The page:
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Unilaterally Disarmed, Lakers Stumble Again on This Bad (1-3) Trip

December 10, 1987|GORDON EDES | Times Staff Writer

LANDOVER, Md. — It's supposed to be a superpower summit, National Basketball Assn. style. But at the rate the Lakers and the Boston Celtics are being disarmed by the rest of the league, their meeting Friday night in Boston may have all the excitement of a Nancy Reagan-Raisa Gorbachev tea party.

While the Celtics had their heads handed to them at home by the Denver Nuggets Wednesday night, the Lakers careened off the road for the third time in four stops on this trip, losing to the Washington Bullets in overtime, 120-112.

It was their fourth defeat in the last five games.

"I don't know if the league is catching up, or it's us," said Magic Johnson, who had 30 points and 14 assists but who with two seconds left in regulation missed a shot that could have successfully completed a Laker comeback from 15 points down.

"I really won't know until Friday," Johnson said. "Usually by this time in the season, our game with them (the Celtics) is a teller. Usually, we've killed everybody else and they've killed everybody. But this season is really strange."

It's downright mondo bizarro to see the Lakers expire with such regularity to teams that are having trouble taking the measure of anybody else in short pants. As one reporter observed, the only team to lose to the Lakers on this trip--the New Jersey Nets--fired the coach the next day.

The Bullets came into Wednesday's game with a 4-12 record, had lost four straight, and looked so lousy in a 24-point loss to the Knicks the night before that owner Abe Pollin called a closed-door meeting with the players before they took the court Wednesday.

But before anyone could line up Washington Coach Kevin Loughery in front of the same firing squad that took out Dave Wohl of the Nets, Moses Malone and John Williams scored six points apiece in overtime, while the Lakers squeezed in four turnovers in five minutes.

Three of those turnovers were committed by Michael Cooper, who also missed two free throws with the Lakers down by two, 104-102, with 1:35 left.

Cooper atoned in part for those misses when Moses Malone reacted to Laker triple-teaming by firing a pass into Cooper's hands. He then triggered a Laker fast break that resulted in Magic Johnson's game-tying layup with 1:09 to go.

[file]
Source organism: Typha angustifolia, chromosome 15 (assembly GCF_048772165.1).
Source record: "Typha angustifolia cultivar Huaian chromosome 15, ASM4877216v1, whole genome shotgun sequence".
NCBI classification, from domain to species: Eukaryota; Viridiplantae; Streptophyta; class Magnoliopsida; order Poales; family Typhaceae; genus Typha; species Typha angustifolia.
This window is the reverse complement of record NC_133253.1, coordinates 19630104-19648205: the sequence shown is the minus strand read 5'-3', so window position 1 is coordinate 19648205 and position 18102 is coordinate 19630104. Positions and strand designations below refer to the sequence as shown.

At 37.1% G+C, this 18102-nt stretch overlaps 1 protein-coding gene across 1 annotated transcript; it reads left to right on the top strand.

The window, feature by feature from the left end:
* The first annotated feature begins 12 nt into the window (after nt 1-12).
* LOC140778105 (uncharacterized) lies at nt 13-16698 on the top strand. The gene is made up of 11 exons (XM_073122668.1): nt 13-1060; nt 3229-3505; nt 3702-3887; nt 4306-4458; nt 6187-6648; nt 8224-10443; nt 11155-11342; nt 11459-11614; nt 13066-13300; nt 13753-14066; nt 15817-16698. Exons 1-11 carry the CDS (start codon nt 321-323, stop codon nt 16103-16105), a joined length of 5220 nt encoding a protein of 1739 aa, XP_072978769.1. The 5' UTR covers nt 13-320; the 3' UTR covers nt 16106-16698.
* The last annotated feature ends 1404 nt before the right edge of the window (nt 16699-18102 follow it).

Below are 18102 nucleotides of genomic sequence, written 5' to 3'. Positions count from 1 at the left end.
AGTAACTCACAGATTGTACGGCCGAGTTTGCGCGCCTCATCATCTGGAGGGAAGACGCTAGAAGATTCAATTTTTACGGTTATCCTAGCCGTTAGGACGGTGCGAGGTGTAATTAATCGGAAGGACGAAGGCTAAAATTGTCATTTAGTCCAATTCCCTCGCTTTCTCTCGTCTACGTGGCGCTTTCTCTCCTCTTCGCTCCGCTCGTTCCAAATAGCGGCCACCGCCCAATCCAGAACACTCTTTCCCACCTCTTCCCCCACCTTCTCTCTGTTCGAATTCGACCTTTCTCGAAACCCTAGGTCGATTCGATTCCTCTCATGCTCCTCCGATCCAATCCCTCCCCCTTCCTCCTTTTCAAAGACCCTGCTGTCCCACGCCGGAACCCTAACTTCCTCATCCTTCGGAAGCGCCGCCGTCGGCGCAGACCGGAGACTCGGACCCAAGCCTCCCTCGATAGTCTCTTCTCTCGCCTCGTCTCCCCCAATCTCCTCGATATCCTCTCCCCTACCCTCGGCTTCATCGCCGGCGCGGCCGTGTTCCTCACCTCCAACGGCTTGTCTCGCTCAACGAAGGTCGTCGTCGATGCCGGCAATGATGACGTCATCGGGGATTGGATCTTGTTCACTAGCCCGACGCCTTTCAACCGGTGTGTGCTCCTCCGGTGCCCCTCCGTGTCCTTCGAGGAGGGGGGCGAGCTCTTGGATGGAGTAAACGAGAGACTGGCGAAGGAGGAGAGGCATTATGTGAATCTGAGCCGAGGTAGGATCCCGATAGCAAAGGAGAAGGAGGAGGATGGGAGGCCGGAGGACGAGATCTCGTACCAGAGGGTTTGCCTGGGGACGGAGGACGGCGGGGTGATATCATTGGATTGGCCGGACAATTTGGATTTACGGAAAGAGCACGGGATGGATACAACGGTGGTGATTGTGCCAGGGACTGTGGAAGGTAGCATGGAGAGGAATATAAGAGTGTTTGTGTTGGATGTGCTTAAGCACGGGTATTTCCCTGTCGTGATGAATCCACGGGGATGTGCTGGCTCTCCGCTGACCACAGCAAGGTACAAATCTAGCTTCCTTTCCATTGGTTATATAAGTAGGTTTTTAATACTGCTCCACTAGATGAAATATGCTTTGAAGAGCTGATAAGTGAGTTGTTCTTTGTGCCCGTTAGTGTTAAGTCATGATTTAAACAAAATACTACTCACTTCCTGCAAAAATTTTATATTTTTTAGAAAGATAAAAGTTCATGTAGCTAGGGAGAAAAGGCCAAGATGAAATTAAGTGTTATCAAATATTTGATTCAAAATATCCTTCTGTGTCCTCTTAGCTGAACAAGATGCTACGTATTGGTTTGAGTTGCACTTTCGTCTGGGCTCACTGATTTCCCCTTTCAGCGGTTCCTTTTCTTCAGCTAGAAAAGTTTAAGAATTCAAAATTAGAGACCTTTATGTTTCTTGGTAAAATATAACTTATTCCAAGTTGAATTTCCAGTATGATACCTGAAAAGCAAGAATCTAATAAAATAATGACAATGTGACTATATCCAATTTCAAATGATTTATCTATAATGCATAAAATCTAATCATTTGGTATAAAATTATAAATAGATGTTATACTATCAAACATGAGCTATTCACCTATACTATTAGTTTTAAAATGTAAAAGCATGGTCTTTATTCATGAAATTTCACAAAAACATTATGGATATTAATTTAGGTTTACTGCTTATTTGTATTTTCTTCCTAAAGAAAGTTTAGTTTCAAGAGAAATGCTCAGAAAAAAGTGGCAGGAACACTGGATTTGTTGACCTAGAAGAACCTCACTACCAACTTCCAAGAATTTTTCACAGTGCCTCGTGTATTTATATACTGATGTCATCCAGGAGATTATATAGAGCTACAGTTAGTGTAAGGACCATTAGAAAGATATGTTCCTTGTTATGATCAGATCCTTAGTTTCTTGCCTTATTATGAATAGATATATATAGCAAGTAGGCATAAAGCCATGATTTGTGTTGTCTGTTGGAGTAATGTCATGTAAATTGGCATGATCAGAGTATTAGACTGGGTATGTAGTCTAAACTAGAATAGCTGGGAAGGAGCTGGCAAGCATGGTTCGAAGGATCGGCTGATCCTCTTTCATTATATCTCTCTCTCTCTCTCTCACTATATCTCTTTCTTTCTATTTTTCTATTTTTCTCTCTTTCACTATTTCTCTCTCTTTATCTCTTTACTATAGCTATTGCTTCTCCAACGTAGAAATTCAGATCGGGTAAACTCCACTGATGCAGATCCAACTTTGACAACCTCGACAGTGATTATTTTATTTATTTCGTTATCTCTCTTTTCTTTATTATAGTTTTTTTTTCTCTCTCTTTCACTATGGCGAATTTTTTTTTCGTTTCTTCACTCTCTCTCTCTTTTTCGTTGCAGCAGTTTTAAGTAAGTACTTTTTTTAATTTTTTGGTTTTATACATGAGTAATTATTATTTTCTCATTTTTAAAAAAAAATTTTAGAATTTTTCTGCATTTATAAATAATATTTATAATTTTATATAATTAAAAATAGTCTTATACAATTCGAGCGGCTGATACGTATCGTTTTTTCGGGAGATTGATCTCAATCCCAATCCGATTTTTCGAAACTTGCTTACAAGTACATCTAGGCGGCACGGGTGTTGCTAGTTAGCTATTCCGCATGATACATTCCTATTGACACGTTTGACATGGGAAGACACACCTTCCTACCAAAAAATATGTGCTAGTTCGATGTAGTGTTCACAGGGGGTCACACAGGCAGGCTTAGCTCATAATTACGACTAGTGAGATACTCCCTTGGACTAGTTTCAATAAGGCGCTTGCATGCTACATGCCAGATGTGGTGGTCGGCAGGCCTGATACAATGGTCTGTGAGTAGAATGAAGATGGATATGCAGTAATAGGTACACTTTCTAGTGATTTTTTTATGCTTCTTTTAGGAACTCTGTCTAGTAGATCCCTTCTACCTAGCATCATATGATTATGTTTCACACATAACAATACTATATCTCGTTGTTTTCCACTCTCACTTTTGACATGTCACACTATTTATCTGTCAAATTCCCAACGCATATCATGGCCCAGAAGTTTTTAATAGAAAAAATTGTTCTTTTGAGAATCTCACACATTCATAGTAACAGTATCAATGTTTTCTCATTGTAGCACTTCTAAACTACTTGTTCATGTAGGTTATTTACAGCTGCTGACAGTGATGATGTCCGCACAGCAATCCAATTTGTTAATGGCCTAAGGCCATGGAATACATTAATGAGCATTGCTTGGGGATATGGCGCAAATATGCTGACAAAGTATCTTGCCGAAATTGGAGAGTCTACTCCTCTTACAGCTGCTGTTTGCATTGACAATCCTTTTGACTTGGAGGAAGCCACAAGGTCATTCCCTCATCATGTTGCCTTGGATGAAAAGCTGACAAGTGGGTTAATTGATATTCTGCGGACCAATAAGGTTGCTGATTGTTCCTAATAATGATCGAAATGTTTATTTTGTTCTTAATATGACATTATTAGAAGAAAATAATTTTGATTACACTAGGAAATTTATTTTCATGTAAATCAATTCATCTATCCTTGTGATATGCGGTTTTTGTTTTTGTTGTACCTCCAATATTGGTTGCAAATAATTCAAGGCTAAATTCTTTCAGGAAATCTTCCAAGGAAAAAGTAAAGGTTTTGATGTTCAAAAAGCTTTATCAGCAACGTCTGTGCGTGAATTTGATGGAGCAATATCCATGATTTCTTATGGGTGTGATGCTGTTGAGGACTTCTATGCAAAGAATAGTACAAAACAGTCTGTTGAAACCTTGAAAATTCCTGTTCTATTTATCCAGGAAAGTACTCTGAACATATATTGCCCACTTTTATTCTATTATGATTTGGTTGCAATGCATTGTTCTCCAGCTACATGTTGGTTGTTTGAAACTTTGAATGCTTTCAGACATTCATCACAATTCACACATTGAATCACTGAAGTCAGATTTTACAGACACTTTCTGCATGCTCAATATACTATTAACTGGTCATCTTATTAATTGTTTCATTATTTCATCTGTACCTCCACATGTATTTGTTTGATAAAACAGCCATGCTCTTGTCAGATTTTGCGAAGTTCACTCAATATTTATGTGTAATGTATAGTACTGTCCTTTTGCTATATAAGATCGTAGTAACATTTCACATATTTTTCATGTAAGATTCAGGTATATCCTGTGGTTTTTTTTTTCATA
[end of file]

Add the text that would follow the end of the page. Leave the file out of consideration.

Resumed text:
But when the Lakers had a chance to get the jump on the Bullets in overtime--Kareem Abdul-Jabbar had a couple of steps on the pack and an open court in front of him--Cooper threw the pass away, leading to a pair of free throws by Moses Malone.

That mistake was compounded a couple moments later, when Cooper attempted to in-bound the ball to Abdul-Jabbar, only to have Darrell Walker intercept. Williams scored on the other end to make it 112-108, and the Lakers were never in a position to tie again.

After the game, Cooper was absent from the Laker dressing room when reporters entered. A highly placed official, however, discounted the rumor that the Laker guard had applied for asylum in the Soviet Union.

The Gorbachevs, incidentally, did not include the Capital Centre in their travel plans. Even for the Soviets, apparently, the novelty of seeing 7-foot 6-inch Manute Bol and 5-foot 3-inch Muggsy Bogues on the same court has worn off.

It would be misleading, however, to lay this loss solely in Cooper's lap. The Lakers, as has been their custom recently, put themselves in the position of having to play catch-up, and backed off from the physical play of Moses Malone (26 points and 9 rebounds) and forward Terry Catledge, who had a season-high 19 points and 15 rebounds.

Neither could the Lakers contain the outside sniping of Jeff Malone (29 points) and Bernard King (18 off the bench).

Fourteen first-quarter points by James Worthy, making his first start in nearly two weeks, had the Lakers even with the Bullets after one, 34-34, but they never lead again after 41-40 and were down, 86-71, with 3:17 to go in the third quarter.

"That's not like the Lakers," said Mychal Thompson. "They usually pounced on you right away, got you with their defense. That's what we have to get back."

Trying to pounce on Bogues, however, conjures images of the old elephant-mouse routine. Bogues, the rookie whose erratic play had led some to dub him Muggsy Bogus, ignited the Washington comeback with seven assists in the first half.

"In the open court, there's nobody better," Johnson said, "because he's so small. You'll be looking for him, but he hides behind everybody, and before you know it, he's behind you.

"He did a wonderful job for them, especially in the first two quarters. He got them back."

Laker Coach Pat Riley, meanwhile, is left to wonder when he's going to get his team back to where he guaranteed they would be. He even wondered aloud if the Lakers might not be immune from repeat-itis, that epidemic that has afflicted past champions since 1969.

"Maybe it's such a powerful disease that there's no antidote, nothing," Riley said.

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